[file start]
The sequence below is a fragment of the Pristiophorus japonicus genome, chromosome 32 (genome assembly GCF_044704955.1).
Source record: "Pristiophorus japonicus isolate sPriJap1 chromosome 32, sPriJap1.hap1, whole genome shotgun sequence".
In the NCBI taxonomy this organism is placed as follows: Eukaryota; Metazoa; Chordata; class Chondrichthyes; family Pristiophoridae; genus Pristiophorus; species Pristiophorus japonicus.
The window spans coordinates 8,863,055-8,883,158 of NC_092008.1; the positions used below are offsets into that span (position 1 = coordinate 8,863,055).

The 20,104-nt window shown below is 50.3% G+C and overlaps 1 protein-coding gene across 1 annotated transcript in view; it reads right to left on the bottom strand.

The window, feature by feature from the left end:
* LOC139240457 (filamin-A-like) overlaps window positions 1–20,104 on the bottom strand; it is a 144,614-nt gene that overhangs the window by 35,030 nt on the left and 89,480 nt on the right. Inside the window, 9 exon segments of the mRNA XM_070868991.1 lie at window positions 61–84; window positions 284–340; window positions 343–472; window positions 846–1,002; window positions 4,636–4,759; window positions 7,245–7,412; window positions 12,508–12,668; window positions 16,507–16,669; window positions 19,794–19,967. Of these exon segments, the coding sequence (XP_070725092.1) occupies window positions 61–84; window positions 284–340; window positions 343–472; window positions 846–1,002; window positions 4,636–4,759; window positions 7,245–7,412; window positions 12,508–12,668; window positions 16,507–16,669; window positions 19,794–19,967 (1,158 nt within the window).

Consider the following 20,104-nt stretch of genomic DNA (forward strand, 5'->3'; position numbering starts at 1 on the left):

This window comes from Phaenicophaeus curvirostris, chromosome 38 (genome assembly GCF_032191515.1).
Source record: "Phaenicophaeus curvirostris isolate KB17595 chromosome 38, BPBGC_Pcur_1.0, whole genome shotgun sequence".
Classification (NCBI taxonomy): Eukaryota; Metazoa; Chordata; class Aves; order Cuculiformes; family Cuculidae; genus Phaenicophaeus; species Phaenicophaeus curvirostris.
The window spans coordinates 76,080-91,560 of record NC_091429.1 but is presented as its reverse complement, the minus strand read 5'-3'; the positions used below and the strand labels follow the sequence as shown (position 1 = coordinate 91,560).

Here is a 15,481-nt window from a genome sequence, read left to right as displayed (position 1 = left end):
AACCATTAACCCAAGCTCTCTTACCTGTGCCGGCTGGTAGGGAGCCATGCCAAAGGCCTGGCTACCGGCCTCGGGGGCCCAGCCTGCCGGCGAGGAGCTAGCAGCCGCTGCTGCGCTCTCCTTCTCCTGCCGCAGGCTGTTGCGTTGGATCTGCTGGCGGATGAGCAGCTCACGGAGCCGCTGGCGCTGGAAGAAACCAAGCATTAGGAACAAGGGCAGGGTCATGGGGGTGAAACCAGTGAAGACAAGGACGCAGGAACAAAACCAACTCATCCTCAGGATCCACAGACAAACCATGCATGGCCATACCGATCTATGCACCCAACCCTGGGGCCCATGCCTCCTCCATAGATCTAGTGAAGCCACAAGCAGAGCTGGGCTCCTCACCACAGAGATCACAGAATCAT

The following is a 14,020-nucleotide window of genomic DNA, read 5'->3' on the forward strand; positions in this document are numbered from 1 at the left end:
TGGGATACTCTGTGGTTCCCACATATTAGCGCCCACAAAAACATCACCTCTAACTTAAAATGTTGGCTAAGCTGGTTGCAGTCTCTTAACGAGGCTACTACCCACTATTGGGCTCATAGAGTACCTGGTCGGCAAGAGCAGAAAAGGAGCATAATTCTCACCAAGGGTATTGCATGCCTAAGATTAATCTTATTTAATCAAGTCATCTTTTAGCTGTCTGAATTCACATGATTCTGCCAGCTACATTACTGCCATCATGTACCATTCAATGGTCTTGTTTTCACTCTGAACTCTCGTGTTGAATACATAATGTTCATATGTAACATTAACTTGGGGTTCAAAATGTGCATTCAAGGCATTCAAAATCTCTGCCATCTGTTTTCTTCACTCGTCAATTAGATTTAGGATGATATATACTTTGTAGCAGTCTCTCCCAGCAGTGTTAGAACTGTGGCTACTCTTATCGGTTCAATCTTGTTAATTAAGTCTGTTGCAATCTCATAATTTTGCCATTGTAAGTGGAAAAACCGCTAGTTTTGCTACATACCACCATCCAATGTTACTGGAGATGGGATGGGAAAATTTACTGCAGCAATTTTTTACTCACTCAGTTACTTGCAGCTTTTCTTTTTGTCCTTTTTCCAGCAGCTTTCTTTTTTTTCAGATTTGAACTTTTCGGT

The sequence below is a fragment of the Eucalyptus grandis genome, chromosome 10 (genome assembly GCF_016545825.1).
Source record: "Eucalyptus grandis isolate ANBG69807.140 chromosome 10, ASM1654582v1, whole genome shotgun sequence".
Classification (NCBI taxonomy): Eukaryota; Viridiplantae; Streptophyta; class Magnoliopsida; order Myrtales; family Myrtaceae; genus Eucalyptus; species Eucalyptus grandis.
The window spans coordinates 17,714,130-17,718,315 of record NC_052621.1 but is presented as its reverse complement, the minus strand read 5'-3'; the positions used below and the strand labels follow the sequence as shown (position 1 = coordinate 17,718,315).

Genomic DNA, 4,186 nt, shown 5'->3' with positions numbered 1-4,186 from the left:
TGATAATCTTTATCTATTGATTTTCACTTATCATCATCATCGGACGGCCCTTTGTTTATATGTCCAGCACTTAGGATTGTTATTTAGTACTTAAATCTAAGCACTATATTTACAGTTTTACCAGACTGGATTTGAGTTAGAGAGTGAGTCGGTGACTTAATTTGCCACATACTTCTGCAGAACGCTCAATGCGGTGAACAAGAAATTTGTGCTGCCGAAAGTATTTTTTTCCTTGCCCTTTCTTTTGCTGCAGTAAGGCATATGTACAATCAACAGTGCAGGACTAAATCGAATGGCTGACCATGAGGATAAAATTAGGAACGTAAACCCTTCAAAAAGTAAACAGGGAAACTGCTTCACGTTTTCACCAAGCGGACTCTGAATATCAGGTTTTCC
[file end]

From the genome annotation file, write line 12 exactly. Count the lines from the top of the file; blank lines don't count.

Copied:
The window spans coordinates 76,080-91,560 of record NC_091429.1 but is presented as its reverse complement, the minus strand read 5'-3'; the positions used below and the strand labels follow the sequence as shown (position 1 = coordinate 91,560).